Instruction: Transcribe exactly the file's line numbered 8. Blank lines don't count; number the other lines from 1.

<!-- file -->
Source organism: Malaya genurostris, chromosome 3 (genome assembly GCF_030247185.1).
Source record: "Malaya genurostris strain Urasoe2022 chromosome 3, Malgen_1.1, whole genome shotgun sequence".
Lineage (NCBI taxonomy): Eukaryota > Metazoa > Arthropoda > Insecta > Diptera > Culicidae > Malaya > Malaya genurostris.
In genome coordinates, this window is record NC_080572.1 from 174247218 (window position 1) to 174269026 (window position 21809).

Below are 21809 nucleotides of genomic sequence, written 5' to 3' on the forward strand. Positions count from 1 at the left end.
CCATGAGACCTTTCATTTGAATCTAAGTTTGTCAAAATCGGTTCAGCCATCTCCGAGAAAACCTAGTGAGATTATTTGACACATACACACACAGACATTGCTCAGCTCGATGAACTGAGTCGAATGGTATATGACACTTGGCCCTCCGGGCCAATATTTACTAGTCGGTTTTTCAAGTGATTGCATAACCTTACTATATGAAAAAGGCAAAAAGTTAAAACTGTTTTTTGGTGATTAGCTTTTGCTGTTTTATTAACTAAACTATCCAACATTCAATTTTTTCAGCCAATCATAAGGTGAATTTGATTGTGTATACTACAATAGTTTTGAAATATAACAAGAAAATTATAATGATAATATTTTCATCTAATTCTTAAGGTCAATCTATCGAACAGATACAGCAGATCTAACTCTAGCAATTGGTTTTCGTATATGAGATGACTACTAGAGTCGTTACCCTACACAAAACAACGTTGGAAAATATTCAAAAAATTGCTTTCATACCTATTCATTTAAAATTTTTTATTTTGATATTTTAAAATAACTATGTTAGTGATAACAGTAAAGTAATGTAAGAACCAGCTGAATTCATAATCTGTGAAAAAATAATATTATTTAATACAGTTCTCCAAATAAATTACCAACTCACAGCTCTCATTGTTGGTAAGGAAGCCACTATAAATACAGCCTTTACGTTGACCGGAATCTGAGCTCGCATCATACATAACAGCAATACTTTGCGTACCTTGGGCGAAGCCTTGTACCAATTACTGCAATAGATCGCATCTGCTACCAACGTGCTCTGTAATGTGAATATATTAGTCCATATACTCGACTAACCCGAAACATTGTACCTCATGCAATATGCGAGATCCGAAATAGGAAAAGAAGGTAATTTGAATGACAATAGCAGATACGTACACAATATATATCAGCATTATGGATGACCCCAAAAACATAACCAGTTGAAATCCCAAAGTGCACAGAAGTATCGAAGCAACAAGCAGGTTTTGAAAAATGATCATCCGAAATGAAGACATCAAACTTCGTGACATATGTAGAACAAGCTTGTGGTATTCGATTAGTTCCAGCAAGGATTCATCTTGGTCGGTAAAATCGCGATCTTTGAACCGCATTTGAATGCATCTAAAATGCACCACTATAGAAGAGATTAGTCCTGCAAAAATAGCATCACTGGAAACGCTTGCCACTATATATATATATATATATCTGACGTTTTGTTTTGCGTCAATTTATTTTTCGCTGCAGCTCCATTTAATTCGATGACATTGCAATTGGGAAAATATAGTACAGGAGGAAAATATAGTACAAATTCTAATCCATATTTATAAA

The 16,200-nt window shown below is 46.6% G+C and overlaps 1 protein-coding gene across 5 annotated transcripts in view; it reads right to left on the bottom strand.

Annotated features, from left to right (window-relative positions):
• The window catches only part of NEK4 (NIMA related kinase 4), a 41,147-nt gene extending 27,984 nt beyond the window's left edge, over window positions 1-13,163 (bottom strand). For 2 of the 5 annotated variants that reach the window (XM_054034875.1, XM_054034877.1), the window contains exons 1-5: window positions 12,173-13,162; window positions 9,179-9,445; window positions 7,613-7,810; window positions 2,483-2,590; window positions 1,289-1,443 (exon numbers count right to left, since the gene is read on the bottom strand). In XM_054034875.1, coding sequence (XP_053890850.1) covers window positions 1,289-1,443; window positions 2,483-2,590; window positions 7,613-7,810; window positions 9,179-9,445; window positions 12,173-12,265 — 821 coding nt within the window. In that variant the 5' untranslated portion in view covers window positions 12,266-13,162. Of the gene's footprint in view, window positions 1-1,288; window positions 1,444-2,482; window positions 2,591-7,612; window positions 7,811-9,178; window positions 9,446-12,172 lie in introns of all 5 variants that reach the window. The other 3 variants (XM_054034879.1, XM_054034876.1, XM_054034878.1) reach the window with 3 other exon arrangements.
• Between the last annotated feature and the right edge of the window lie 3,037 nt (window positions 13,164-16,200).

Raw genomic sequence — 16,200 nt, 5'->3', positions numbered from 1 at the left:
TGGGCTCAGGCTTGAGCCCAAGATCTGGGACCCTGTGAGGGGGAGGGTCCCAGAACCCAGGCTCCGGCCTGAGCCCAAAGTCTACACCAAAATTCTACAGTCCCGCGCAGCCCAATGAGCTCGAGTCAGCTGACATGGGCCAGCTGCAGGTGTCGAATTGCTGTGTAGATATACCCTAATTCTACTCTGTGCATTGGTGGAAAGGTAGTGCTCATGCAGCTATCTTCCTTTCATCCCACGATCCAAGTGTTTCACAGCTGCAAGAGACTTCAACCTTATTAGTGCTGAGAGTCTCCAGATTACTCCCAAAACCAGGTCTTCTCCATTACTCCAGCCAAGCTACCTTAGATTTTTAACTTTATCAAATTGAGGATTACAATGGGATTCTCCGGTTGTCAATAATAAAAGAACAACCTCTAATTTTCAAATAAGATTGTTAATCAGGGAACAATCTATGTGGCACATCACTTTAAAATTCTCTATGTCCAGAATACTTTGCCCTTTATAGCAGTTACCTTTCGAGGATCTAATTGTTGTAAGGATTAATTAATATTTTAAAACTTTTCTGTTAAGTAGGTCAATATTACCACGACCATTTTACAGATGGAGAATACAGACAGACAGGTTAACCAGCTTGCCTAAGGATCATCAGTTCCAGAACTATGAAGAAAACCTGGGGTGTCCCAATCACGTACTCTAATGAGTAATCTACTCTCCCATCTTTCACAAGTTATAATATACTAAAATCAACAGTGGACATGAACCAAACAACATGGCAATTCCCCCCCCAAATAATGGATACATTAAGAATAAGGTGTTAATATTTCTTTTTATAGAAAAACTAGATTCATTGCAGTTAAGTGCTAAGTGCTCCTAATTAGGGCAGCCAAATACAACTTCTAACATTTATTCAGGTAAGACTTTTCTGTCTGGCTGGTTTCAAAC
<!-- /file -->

Annotated features, from left to right (window-relative positions):